It’s possible to track Leng’s progress through government filings. In 2012, Leng made a patent application that appears to describe something very similar to Opener’s BlackFly vehicle, which the company recently unveiled. Then, in September 2014, a Canadian government website recorded that SkyKar had been acquired by someone in the US, using a Canadian shell company. Two sources say that this was Larry Page, and one said that he paid over $10 million (US) dollars for the young startup. On Opener’s website, it says merely that SkyKar “relocated” to Palo Alto at that time.
SkyKar apparently led to Opener Corporation (later Opener Inc), which was founded in September 2016, according to California business records. A filing from February 2018 shows Opener operating at the same address in Palo Alto where Kitty Hawk was first incorporated. Opener told The Verge that Kitty Hawk never occupied that location, although that is contradicted by a state filing made in 2015.
Opener’s first version of BlackFly was described as “a bit homebrew but really, really cool” by one source, who has seen it flying. That source also says that Opener’s engineers did not originally realize that laying up the airframe’s carbon fiber in the correct direction was critical to achieving full strength. Opener denies this account.
Even as Page was completing his purchase of Opener, he was wooing Sebastian Thrun to oversee his growing army of flying car engineers. Thrun is another Stanford professor; he’d led Google’s wildly successful street mapping and self-driving car projects.
Thrun’s arrival shook up both the Zee and Opener teams. Kroo returned to Stanford, with his director of engineering Eric Allison assuming the CEO position at Zee. (Allison has since joined Uber’s flying car project.) Thrun also brought his own ideas, including the Flyer, a single-occupant, lightweight flying boat for leisure use. This would be developed under a new company, Kitty Hawk, of which Thrun would be CEO.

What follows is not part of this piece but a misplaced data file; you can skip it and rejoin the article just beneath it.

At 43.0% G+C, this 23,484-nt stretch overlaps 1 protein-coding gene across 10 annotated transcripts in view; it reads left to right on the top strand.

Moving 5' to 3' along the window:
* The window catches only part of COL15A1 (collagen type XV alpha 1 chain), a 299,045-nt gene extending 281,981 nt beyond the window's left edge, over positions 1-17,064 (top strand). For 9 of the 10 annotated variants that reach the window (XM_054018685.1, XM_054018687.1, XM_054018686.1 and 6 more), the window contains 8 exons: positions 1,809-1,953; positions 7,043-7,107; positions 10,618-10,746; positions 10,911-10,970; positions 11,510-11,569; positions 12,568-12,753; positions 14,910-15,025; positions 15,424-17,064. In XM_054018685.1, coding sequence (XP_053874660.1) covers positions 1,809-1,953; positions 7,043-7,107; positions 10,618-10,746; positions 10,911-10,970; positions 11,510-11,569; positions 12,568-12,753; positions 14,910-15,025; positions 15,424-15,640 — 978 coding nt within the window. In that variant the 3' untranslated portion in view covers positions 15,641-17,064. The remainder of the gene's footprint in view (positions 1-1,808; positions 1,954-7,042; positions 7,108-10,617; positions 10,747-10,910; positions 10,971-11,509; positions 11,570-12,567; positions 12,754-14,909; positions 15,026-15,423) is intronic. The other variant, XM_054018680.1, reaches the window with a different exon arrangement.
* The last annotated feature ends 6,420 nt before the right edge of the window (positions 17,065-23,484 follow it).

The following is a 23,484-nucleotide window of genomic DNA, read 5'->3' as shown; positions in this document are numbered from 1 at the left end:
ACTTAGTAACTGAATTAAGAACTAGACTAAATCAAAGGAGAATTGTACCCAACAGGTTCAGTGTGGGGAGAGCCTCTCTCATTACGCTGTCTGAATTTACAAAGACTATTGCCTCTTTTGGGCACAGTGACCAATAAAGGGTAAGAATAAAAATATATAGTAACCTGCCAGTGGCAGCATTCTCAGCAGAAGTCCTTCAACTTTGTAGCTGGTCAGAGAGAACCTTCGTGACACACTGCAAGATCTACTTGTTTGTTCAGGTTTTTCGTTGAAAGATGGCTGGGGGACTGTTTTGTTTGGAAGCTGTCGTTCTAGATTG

Thrun ultimately brought Zee under his control and the Kitty Hawk brand. Leng continued to report directly to Page as Opener developed his BlackFly single-seater vehicle. Keeping the projects commercially and organizationally separate suited all the engineers involved. “Marcus hates Sebastian,” says one source who worked closely with Thrun. “And Eric Allison has a really low esteem of Marcus.”
Page sees the enmity between Leng and Thrun as a feature rather than a bug, according to two anonymous sources. One person familiar with the flying car horse race told The Verge that Page wanted rivalry among the engineers — because no matter who won, Page won, too.
The rivalry between Kitty Hawk and Opener quickly cemented itself. While staff moved fairly freely between Kitty Hawk’s Flyer and Zee aircraft, Opener shared nothing: not hardware, not software, not personnel. “Opener elected to not participate in the Kitty Hawk venture,” says an Opener spokesperson. “Opener has never shared any resources of any kind with Kitty Hawk.”
Kitty Hawk launched first. Its Zee taxi, now called Cora, was undergoing flight testing in New Zealand prior to the launch of a commercial service, the company said in March. In June, the Kitty Hawk started taking buyer reservations for the Flyer.
After several iterations, and apparently many thousands of miles of flight tests, Leng launched the BlackFly last week. It’s more stylish than Cora, although with a lower top speed and shorter range. BlackFly has eight rotors, and has a whole-plane parachute in case of failure — a feature shared with Cora but not the Kitty Hawk Flyer.
Page’s three eVTOL projects have made it this far thanks to a group of strong-willed engineers and his own deep pockets. To really take off, the buying public will need to be convinced that flying cars are safe, affordable and more than just a billionaire’s toy. And that’s a question that is still up in the air.